• When training and fine-tuning deep learning models, there can be significant randomness present in your final checkpoints. Many different random aspects influence the training routine, such as random weight initialization, random batching, or random augmentations. This randomness can particularly manifest itself on smaller data fine-tuning coupled with more unstable validation metrics such as regression tasks. (View Highlight)
  • A natural first thought many practitioners have is to fix all seeds and keep them stable across all local experiments and then in the end put the best experiment into production. When I started a couple years ago delving more heavily into fine-tuning deep learning models and also participating on Kaggle, this was also something I was doing. But over time, I learned that it is actually counterproductive, and it is a way more robust strategy to never fix seeds and keep as much randomness in your experiments. (View Highlight)
  • The main reason is that it allows you to better understand and explore how stable your checkpoints are and how confident you can be that they will perform as expected in the field. Let’s say you follow a typical approach of having a holdout validation set and a test set (this could be your unseen production data, a Kaggle public/private leaderboard test set, or even a local holdout test set you rarely look at). You train a model on your train set, evaluate it on the validation set, and you get a local score of 0.85. (View Highlight)
  • You feel confident and submit your model or put it in production, but suddenly you are seeing scores of 0.75 on the test set. This is the point where you have to question the generalization capabilities of your model. Is the test data just more complex than your validation data, i.e. do you have a non-representative validation set? Is your model bad at generalizing? Are there any other reasons? But actually, many times you can just be lucky/unlucky. By fixing the seed, you got a seed that is lucky on your validation run, but unlucky on your test run, or the other way around. (View Highlight)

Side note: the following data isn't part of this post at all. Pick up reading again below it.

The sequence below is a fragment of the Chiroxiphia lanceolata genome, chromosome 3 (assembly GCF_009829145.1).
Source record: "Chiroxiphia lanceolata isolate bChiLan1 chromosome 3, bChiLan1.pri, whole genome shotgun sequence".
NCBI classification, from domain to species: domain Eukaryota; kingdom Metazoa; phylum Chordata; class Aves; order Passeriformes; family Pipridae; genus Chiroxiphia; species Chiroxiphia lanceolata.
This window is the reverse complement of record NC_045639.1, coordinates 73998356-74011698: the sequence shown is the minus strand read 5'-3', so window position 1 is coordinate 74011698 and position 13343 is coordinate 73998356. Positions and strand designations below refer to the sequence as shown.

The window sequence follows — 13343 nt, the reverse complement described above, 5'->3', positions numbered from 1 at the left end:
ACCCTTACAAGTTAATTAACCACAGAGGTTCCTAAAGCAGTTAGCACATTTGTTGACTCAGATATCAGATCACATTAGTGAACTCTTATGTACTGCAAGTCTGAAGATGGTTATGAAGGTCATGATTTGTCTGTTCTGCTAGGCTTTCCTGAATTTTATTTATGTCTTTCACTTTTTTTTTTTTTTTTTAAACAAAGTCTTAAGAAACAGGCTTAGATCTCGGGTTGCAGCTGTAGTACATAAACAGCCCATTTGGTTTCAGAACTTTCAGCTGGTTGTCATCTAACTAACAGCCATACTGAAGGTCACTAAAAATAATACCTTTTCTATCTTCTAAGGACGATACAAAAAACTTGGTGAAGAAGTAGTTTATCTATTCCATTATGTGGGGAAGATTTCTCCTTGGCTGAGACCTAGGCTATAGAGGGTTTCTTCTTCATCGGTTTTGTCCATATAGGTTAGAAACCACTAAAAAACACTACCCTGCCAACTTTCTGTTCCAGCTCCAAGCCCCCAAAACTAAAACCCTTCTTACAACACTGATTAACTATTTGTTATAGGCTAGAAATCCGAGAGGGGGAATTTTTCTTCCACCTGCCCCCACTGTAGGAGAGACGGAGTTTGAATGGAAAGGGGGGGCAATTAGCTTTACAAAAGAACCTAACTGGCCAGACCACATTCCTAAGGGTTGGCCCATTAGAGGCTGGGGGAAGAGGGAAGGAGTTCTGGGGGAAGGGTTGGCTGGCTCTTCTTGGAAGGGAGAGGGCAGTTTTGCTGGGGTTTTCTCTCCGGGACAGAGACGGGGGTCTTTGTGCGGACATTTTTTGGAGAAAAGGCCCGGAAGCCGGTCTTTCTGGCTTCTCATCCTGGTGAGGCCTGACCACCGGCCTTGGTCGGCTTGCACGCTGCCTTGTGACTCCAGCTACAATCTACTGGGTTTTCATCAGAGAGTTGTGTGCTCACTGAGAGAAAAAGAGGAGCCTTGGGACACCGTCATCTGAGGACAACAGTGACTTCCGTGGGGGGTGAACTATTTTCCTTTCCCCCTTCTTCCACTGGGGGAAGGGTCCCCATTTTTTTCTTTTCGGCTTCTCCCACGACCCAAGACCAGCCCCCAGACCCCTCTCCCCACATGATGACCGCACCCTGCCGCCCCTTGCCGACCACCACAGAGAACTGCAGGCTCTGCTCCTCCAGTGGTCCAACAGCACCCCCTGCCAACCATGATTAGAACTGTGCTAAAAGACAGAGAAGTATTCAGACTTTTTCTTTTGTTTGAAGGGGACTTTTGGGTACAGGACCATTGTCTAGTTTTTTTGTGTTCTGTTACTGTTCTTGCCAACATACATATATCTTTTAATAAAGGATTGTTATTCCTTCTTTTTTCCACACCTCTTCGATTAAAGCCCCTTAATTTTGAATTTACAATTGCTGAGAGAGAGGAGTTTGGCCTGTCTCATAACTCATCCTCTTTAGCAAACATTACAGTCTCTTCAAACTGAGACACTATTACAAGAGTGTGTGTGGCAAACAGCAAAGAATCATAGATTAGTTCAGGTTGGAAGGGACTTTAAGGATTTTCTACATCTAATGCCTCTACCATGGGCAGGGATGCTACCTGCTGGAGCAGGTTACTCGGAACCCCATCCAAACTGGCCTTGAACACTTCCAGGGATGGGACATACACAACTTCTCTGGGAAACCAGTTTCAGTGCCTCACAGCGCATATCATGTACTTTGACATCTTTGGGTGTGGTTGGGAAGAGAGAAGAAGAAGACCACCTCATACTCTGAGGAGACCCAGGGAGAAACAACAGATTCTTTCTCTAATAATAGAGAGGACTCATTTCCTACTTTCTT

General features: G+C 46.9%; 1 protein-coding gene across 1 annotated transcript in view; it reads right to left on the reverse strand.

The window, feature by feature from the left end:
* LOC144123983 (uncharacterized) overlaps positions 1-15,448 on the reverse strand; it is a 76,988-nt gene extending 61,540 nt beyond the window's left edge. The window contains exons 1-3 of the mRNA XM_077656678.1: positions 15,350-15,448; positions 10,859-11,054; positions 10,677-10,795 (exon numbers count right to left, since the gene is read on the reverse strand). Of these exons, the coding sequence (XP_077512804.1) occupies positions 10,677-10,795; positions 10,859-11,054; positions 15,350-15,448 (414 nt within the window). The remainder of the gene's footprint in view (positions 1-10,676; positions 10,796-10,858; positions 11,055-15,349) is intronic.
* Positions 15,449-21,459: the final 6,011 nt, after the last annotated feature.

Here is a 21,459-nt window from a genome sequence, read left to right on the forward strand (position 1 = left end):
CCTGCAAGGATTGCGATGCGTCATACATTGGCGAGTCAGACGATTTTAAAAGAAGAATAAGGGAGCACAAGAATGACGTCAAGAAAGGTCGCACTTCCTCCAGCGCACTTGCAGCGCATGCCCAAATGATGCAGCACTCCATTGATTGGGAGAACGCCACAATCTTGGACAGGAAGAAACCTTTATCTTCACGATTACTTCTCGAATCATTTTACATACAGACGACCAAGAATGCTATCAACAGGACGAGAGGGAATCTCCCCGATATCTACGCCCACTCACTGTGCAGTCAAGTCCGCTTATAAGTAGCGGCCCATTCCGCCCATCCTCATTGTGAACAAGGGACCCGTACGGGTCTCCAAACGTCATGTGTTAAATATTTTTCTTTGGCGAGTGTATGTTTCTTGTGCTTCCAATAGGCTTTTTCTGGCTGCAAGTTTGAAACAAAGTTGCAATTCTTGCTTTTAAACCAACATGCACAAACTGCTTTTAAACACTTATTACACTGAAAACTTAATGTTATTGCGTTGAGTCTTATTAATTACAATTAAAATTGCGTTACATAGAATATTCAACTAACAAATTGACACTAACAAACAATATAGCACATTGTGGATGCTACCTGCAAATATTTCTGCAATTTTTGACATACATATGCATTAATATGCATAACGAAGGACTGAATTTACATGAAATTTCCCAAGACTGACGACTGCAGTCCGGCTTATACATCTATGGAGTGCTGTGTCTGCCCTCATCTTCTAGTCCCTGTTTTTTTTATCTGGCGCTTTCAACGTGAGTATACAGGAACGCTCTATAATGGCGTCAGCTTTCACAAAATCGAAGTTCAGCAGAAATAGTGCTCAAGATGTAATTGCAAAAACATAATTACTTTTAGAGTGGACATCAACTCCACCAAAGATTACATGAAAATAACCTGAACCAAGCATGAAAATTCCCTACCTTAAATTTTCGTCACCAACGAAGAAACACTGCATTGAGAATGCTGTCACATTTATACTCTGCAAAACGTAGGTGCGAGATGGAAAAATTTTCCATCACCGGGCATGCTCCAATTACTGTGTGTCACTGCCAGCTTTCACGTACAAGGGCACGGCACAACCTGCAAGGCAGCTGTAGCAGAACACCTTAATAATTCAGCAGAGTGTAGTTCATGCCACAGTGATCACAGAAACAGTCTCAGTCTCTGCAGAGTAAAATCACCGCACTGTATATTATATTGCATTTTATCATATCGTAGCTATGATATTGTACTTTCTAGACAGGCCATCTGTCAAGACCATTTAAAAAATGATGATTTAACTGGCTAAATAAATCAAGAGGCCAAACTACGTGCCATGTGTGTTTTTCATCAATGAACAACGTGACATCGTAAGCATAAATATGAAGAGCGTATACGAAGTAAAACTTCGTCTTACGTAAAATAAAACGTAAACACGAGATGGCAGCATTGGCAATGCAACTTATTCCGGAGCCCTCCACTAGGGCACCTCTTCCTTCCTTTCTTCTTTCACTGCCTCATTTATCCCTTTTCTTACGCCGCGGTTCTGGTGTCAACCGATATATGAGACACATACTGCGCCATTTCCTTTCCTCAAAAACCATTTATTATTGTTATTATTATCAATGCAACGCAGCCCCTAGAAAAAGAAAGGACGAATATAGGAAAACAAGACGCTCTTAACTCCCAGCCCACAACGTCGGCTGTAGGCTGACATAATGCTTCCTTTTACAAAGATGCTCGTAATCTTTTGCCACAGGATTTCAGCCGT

• If you now always have all seeds fixed, you might never be able to explore this locally. But if you never fix it, you can get a feeling of this locally. A good strategy is to run the same experiment multiple times, with random seeds. This allows you to better understand the range of scores you can get, with fixed hyperparameters, but just random seeds. Let’s assume we rerun our previous experiment three times locally, and now instead of always getting 0.85, we get 0.85, 0.75 and 0.8. This suggests that the models are quite random and the score we got in the test set is within the range we observe locally. (View Highlight)
  • It might also become apparent, that single seeds are too unstable, and ensembling might become crucial to improve accuracy and reduce randomness. This means averaging multiple seeds and checking the results. In best case, this approaches the upper limit of the individual scores, or even improve them. (View Highlight)
  • In many such cases, it is even recommended to stick to a single holdout fold (instead of multi k-fold) and run multiple seeds for each experiment you are running. Then you can check the range, as well as the ensemble of multiple seeds. In the end, you would prefer that experiment, that produces the highest ensemble score, if you can afford to deploy such ensembles. Or, those that have the smallest random range, if you want to deploy single seeds. (View Highlight)
  • Attached to this post is visualization highlighting the effect of this strategy in a previous Kaggle competition. Each dot in this graph is the local validation score for an ensemble across three random seeds, and the leaderboard/test score of this ensemble. Individual seeds did exhibit significant randomness, and did not lead to a successful and confident validation strategy. (View Highlight)
  • Actually, also some papers and public benchmarks would benefit from better highlighting the randomness involved. Often times it is also hard to judge as an audience if the score reported was just lucky, or actually representative. (View Highlight)
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